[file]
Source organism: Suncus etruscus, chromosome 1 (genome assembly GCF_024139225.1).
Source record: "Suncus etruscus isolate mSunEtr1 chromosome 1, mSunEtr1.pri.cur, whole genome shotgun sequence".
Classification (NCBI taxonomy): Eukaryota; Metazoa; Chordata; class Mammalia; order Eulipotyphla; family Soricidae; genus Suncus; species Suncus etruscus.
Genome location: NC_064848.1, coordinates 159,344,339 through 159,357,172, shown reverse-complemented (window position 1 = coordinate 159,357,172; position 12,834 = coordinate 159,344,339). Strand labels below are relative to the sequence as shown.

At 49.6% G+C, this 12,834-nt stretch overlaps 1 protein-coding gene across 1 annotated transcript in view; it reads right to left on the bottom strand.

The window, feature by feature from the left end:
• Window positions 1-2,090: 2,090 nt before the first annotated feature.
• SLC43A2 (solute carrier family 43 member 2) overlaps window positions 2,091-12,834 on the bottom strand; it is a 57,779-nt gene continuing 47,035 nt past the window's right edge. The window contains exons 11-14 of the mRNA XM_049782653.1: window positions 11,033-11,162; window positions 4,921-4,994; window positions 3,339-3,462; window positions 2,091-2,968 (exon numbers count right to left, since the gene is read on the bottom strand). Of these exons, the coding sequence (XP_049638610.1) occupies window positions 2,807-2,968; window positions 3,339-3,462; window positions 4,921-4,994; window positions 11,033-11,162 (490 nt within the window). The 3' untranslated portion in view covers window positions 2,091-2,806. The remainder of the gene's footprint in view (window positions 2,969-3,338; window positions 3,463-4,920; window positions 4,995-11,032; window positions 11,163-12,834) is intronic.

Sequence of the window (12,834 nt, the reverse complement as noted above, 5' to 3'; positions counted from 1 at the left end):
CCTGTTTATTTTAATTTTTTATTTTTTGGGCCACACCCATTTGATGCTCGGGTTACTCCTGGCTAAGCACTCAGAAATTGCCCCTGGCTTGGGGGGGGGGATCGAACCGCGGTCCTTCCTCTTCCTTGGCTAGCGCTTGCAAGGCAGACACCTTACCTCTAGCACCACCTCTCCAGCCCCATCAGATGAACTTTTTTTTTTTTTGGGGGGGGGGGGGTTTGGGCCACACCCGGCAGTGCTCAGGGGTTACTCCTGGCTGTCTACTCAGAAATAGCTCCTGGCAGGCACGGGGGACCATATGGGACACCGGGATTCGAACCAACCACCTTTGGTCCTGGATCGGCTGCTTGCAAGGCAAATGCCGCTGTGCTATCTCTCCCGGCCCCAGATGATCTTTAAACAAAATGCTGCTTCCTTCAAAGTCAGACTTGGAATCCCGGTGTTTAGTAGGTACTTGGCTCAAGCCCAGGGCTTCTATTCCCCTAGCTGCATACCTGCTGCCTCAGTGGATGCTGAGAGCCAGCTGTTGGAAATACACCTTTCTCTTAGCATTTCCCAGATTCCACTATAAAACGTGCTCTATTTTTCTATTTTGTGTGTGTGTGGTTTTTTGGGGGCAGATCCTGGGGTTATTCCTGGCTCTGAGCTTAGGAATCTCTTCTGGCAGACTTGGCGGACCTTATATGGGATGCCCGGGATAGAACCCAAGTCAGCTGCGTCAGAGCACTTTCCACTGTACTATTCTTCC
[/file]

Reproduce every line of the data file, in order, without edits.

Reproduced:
Source organism: Suncus etruscus, chromosome 1 (genome assembly GCF_024139225.1).
Source record: "Suncus etruscus isolate mSunEtr1 chromosome 1, mSunEtr1.pri.cur, whole genome shotgun sequence".
Classification (NCBI taxonomy): Eukaryota; Metazoa; Chordata; class Mammalia; order Eulipotyphla; family Soricidae; genus Suncus; species Suncus etruscus.
Genome location: NC_064848.1, coordinates 159,344,339 through 159,357,172, shown reverse-complemented (window position 1 = coordinate 159,357,172; position 12,834 = coordinate 159,344,339). Strand labels below are relative to the sequence as shown.

At 49.6% G+C, this 12,834-nt stretch overlaps 1 protein-coding gene across 1 annotated transcript in view; it reads right to left on the bottom strand.

The window, feature by feature from the left end:
• Window positions 1-2,090: 2,090 nt before the first annotated feature.
• SLC43A2 (solute carrier family 43 member 2) overlaps window positions 2,091-12,834 on the bottom strand; it is a 57,779-nt gene continuing 47,035 nt past the window's right edge. The window contains exons 11-14 of the mRNA XM_049782653.1: window positions 11,033-11,162; window positions 4,921-4,994; window positions 3,339-3,462; window positions 2,091-2,968 (exon numbers count right to left, since the gene is read on the bottom strand). Of these exons, the coding sequence (XP_049638610.1) occupies window positions 2,807-2,968; window positions 3,339-3,462; window positions 4,921-4,994; window positions 11,033-11,162 (490 nt within the window). The 3' untranslated portion in view covers window positions 2,091-2,806. The remainder of the gene's footprint in view (window positions 2,969-3,338; window positions 3,463-4,920; window positions 4,995-11,032; window positions 11,163-12,834) is intronic.

Sequence of the window (12,834 nt, the reverse complement as noted above, 5' to 3'; positions counted from 1 at the left end):
CCTGTTTATTTTAATTTTTTATTTTTTGGGCCACACCCATTTGATGCTCGGGTTACTCCTGGCTAAGCACTCAGAAATTGCCCCTGGCTTGGGGGGGGGGATCGAACCGCGGTCCTTCCTCTTCCTTGGCTAGCGCTTGCAAGGCAGACACCTTACCTCTAGCACCACCTCTCCAGCCCCATCAGATGAACTTTTTTTTTTTTTGGGGGGGGGGGGGTTTGGGCCACACCCGGCAGTGCTCAGGGGTTACTCCTGGCTGTCTACTCAGAAATAGCTCCTGGCAGGCACGGGGGACCATATGGGACACCGGGATTCGAACCAACCACCTTTGGTCCTGGATCGGCTGCTTGCAAGGCAAATGCCGCTGTGCTATCTCTCCCGGCCCCAGATGATCTTTAAACAAAATGCTGCTTCCTTCAAAGTCAGACTTGGAATCCCGGTGTTTAGTAGGTACTTGGCTCAAGCCCAGGGCTTCTATTCCCCTAGCTGCATACCTGCTGCCTCAGTGGATGCTGAGAGCCAGCTGTTGGAAATACACCTTTCTCTTAGCATTTCCCAGATTCCACTATAAAACGTGCTCTATTTTTCTATTTTGTGTGTGTGTGGTTTTTTGGGGGCAGATCCTGGGGTTATTCCTGGCTCTGAGCTTAGGAATCTCTTCTGGCAGACTTGGCGGACCTTATATGGGATGCCCGGGATAGAACCCAAGTCAGCTGCGTCAGAGCACTTTCCACTGTACTATTCTTCC